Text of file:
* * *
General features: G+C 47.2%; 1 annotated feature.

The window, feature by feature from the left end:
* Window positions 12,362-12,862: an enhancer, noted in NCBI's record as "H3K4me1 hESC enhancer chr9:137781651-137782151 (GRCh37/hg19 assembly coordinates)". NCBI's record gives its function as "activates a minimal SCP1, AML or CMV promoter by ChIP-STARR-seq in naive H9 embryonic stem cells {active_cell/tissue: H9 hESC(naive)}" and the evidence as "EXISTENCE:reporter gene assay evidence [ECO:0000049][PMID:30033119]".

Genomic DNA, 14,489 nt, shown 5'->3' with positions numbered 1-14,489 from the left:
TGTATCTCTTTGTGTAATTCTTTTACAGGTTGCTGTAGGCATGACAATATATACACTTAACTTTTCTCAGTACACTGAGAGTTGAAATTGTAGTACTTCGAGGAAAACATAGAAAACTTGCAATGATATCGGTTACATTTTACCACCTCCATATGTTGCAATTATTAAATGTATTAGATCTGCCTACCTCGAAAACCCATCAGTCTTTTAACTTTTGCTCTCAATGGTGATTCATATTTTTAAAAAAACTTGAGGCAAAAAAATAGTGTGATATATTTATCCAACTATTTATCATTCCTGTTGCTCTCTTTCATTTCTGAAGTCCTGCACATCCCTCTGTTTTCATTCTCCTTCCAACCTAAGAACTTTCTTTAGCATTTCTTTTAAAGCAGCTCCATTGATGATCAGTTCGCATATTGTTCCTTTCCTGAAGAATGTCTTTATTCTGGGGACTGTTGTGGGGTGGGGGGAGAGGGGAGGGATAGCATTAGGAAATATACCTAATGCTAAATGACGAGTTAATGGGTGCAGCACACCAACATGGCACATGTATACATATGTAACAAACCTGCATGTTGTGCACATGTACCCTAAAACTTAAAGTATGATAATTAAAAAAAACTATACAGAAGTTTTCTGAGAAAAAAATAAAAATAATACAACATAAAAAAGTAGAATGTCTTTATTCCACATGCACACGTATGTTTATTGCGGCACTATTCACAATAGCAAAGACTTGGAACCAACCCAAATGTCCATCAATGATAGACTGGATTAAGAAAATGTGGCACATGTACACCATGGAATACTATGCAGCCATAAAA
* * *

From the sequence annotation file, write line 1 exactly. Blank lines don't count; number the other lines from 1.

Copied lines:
General features: G+C 47.2%; 1 annotated feature.